|Valerie Grove||25th September 2010|
|Anjum Malik, left, with Sarah Hosking in her garden in
Clifford Chambers, Stratford-upon-Avon
Tom Pilston for The Times
Sarah Hosking has created a hideaway in the country for women writers over 40. And now she’s determined to expand.
Virginia Woolf once said: “A woman must have money and a room of her own if she is to write.”
Her view, delivered to the women of Cambridge in 1928, has always been arguable (Jane Austen had neither), but for Sarah Hosking it is a mantra. So ten years ago she set up a scheme, Hosking Houses Trust, to provide a bolthole and a bursary for women who want to write in rural solitude.
Hosking is not a rich benefactress. She managed to found her trust at the age of 60 with £5 in the bank and her pension of £14,000 a year. She is a colourful character with a forceful personality and extremely green fingers. Her cottage garden is in abundant bloom: we sit among delphiniums, agapanthus, polygonum, penstemons and buddleia in full colour.
I have come back to the breathtakingly pretty little village of Clifford Chambers, near Stratford-upon-Avon, having first visited eight years ago when Hosking had advertised for the first incumbent of Church Cottage, which she had recently bought for her scheme. It is tiny: 15sq ft and once declared unfit for human habitation. But Hosking knows how to make a habitat soothing – in her former life she transformed the depressing wards in hospitals (including Broadmoor and Rampton, where inmates included the Yorkshire Ripper and one of the Krays). The interior of Church Cottage – fireplace, creaking floorboards, oak beams – is painted in soft green. Outside, a little patio is hung with wisteria and clematis. Hosking planted every plant and laid every stone herself. She painted and papered and made the patchwork curtains, which she calls “hangings of memory”, because the patches are from the dress she wore when she shook the hand of Benjamin Britten and from her mother’s wedding knickers. She inherited her artistic flair from her parents: Dick Hosking, who ran an art school in Andover, and Alma Ramsay, who was a pupil of Henry Moore and sculpted the crib figures in Coventry Cathedral. On the deaths of her parents, whom she had cared for (as the unmarried daughter), she inherited £100,000. She thought of buying a horse, but instead came here with her dog, Daisy, and bought her own cottage. Her idea for a trust evolved out of anger on behalf of women who spend their lives looking after others and struggling in low-paid jobs. “I know how hard-up women can be,” she says. “And older women are marginalised by Neanderthal men. This must be challenged.”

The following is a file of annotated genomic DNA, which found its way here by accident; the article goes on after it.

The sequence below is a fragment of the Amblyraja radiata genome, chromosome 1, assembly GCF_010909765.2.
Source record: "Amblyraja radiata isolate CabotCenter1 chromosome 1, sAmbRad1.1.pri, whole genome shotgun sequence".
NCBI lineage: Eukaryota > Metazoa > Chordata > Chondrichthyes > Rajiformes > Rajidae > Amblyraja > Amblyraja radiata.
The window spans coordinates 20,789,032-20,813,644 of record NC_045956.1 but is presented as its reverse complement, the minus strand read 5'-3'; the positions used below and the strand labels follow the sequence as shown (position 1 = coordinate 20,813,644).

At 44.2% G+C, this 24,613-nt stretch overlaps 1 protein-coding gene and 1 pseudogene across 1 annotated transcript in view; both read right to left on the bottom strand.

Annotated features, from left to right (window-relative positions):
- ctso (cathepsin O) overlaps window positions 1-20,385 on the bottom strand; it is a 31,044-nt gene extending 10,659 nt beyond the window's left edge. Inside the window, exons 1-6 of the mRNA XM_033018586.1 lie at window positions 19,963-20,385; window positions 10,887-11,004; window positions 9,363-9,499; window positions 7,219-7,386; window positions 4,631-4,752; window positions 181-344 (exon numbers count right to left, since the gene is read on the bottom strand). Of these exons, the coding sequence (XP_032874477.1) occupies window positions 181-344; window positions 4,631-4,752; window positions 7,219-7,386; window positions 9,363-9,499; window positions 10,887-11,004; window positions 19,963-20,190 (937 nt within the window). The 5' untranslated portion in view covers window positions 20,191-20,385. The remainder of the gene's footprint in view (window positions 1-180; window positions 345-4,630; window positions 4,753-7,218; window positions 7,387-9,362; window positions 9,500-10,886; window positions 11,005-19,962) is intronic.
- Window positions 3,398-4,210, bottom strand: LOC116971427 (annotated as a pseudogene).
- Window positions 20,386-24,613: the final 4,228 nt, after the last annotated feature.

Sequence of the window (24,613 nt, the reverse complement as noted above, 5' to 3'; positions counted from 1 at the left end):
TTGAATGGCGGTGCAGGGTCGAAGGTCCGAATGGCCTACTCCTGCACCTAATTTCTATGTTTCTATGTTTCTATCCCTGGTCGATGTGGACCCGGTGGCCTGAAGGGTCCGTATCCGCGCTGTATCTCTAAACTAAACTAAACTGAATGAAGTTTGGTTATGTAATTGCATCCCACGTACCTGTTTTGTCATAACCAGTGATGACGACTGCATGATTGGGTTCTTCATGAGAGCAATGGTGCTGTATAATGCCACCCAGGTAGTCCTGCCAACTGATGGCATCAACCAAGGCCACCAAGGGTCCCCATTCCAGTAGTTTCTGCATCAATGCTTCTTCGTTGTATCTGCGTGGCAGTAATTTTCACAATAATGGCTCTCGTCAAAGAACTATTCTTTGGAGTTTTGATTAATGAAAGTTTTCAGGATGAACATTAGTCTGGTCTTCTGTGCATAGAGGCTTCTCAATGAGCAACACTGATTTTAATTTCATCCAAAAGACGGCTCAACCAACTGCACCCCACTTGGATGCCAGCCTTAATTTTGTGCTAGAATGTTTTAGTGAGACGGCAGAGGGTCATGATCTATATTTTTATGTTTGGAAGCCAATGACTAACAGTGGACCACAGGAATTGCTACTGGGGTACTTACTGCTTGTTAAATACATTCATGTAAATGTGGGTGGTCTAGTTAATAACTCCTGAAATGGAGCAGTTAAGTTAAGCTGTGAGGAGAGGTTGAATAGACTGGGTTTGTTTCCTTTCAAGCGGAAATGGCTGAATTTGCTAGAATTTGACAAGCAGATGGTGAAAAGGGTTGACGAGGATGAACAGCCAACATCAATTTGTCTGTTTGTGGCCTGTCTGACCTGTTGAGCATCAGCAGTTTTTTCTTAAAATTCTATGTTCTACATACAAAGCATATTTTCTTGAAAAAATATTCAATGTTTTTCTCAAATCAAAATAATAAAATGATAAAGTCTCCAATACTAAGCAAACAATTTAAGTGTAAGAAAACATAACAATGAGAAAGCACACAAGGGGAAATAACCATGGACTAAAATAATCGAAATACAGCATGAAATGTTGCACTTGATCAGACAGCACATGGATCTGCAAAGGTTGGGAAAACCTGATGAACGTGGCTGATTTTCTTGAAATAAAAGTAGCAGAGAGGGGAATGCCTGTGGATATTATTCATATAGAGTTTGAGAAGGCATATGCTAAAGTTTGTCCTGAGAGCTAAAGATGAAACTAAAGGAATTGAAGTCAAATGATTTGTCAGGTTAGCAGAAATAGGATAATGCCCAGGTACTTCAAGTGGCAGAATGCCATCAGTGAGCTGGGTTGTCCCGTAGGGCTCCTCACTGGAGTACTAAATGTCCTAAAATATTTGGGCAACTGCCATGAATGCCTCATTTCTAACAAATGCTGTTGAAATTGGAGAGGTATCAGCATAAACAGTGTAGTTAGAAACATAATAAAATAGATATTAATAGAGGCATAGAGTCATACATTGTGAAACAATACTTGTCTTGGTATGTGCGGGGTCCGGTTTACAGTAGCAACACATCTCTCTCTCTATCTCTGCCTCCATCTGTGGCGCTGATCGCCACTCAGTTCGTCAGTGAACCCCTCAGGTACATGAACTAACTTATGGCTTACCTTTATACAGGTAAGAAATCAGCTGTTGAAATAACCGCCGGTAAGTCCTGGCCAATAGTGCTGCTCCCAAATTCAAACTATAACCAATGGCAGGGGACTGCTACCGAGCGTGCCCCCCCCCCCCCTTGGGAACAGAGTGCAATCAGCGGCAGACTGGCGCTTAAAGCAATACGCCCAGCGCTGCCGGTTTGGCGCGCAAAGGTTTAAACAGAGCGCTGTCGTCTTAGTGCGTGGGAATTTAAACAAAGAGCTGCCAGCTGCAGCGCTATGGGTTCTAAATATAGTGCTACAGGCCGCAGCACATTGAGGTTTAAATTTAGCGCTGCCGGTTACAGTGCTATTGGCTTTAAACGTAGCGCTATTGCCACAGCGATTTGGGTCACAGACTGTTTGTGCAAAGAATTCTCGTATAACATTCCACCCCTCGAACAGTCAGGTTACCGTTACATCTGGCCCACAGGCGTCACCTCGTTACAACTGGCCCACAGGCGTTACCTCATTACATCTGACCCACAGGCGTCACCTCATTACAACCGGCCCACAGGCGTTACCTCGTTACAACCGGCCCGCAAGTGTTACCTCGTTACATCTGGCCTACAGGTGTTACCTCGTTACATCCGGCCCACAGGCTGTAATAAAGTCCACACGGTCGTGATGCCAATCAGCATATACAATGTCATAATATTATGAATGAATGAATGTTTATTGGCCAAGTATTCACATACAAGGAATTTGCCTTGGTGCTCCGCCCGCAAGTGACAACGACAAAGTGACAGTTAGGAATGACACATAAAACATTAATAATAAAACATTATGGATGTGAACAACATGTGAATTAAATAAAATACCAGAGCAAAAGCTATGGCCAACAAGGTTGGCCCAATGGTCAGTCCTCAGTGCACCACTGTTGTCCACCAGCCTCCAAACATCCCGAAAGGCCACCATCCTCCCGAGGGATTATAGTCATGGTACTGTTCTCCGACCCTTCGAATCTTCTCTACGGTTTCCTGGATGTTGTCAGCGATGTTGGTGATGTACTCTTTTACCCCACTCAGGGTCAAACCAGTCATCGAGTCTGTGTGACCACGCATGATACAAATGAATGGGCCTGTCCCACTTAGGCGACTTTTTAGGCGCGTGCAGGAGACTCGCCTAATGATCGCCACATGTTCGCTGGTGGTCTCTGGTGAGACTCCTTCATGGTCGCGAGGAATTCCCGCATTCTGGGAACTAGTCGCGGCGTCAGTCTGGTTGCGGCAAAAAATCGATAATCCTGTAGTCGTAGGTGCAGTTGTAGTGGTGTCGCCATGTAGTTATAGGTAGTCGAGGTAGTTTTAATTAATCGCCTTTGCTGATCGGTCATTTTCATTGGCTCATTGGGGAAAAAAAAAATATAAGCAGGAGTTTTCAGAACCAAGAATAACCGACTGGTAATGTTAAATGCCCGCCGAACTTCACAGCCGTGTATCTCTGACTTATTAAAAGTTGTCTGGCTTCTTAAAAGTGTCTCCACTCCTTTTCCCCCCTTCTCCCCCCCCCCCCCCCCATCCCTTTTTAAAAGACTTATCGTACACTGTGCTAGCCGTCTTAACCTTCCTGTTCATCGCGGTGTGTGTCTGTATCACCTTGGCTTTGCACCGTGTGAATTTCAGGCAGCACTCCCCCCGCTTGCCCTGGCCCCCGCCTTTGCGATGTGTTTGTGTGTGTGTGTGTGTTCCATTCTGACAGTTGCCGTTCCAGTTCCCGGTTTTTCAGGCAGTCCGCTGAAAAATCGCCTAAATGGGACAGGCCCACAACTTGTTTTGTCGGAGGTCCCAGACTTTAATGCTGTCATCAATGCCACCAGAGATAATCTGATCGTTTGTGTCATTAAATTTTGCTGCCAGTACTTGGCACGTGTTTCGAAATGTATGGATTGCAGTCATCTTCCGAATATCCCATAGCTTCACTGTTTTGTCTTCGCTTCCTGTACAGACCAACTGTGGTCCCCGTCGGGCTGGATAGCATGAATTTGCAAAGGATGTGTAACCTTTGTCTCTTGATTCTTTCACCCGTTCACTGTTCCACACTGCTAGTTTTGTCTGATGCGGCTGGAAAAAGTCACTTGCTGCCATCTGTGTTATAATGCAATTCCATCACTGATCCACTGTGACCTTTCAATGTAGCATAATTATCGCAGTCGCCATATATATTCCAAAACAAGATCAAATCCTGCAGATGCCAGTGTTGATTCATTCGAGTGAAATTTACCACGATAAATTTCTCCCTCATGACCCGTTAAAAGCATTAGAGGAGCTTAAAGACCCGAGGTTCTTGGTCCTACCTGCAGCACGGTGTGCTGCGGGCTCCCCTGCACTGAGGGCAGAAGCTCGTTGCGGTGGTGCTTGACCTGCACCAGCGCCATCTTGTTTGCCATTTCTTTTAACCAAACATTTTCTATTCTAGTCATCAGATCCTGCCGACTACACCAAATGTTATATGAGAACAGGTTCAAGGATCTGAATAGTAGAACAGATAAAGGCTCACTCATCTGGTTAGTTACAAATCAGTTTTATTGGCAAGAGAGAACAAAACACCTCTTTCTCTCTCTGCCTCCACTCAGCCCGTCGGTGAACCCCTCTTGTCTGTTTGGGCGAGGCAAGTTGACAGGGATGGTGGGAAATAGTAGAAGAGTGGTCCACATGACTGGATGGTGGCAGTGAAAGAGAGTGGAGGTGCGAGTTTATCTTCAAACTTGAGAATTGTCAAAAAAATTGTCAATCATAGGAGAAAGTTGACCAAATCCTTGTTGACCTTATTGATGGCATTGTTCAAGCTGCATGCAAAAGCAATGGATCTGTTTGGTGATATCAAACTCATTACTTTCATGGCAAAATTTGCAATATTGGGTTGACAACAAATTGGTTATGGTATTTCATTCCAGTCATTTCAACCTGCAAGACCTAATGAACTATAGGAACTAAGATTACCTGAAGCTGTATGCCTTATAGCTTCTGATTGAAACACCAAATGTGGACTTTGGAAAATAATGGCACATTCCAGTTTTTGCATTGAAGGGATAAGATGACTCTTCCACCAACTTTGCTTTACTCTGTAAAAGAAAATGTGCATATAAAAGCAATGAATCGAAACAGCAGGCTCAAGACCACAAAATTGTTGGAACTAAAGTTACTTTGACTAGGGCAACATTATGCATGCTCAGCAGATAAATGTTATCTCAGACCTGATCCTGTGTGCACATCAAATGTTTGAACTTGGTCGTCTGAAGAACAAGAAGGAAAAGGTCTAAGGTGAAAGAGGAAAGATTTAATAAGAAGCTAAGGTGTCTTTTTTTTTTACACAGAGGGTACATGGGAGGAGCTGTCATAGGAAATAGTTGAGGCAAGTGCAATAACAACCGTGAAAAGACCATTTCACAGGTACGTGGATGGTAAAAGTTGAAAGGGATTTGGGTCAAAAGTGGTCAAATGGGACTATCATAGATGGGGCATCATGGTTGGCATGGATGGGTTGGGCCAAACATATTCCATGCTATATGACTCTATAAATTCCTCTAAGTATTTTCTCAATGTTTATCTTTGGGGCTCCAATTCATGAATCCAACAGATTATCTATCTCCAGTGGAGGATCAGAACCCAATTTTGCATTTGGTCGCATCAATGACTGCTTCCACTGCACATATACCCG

Only women over 40 and already published are eligible for her fellowships. They must also have a current contract for a book, performance or broadcast. Applicants write a CV and a 1,000-word essay demonstrating professionalism and dedication – and “to engage me”, Hosking says. This year, the best so far, she had 90 applicants. Among the chosen seven, Ruth Thomas and Anna Shevchenko used their tenures of Church Cottage to work on their second novels. Forthcoming residents include Jane Brown, the landscape and garden historian, whose next book will be on Capability Brown.
Several charities and arts bodies have been generous, even though it’s not exactly a heart-rending cause: “Money for property for clever women? Well, we’re about as popular as crocodiles’ dental care.”
At one point Hosking wrote to 450 writers and actors. Among those who sent donations were Joan Bakewell, Harold Pinter, Margaret Drabble, Nick Hornby, Miriam Margolyes, Emma Thompson, Alan Bennett and the poet U. A. Fanthorpe.
“It’s been tough,” Hosking e-mailed me afterwards. “For some years I could barely keep food on the table and mixed the dog’s food with rice to have money for stamps.” About five years ago her scheme looked set to go under but was saved by a dollop of money (£80,000) from the Foundation for Sport and the Arts.
She says that she doesn’t mind what her women write: fiction, philosophy, even pornography. “We ring the changes, but oh, for a scientist. I wish one would apply.” So who need not apply? “Oh, misery memoirs. Telling you all about their illnesses and their husbands leaving.”
The current beneficiary is Anjum Malik. Hosking found her deserving because “she’d worked very hard for a very long time and she needed a sabbatical term”. Malik was born to a Pakistani family in Saudi Arabia and now lives in Manchester. She has been writer-in-residence at the Lowry and worked in prisons. At 19, she was the first Asian woman police officer in Bradford; then she became a court interpreter (in Urdu, Gujarati, Punjabi and Bengali) and is now writing a TV version of her radio drama The Interpreter, to star Archie Panchabi. She thinks that what Hosking has done is “amazing”. “Yes, I am amazing,” says Hosking, serving up large glasses of hock. A helicopter comes whirring overhead. “That’s our local millionaire, Peter Rigby,” she says. “He’s been good to us.”
Hosking now needs more money: she longs to buy more property in the same charming enclave and will offer space for artists and musicians. So, another bout of fundraising starts. “I do work terribly hard,” she says. “I try to pounce on people till just before they get sick of me, ha, ha!” There is now a small pile of books in Church Cottage that have been written under its roof; three are dedicated to Hosking, including Hot Flushes, Cold Science: a History of the Modern Menopause by Louise Foxcroft, which won the History Today/Longmans Book of the Year award. “Especially apt,” says Hosking, “as my menopause nearly killed me.”
She adds: “I’m 70 this year and I love it; don’t pity me. When I read that spinsters with very little money have the worst time in society, I think well bugger you, I have a ball! I’ve earned my living since 21 and I know how to make things happen.”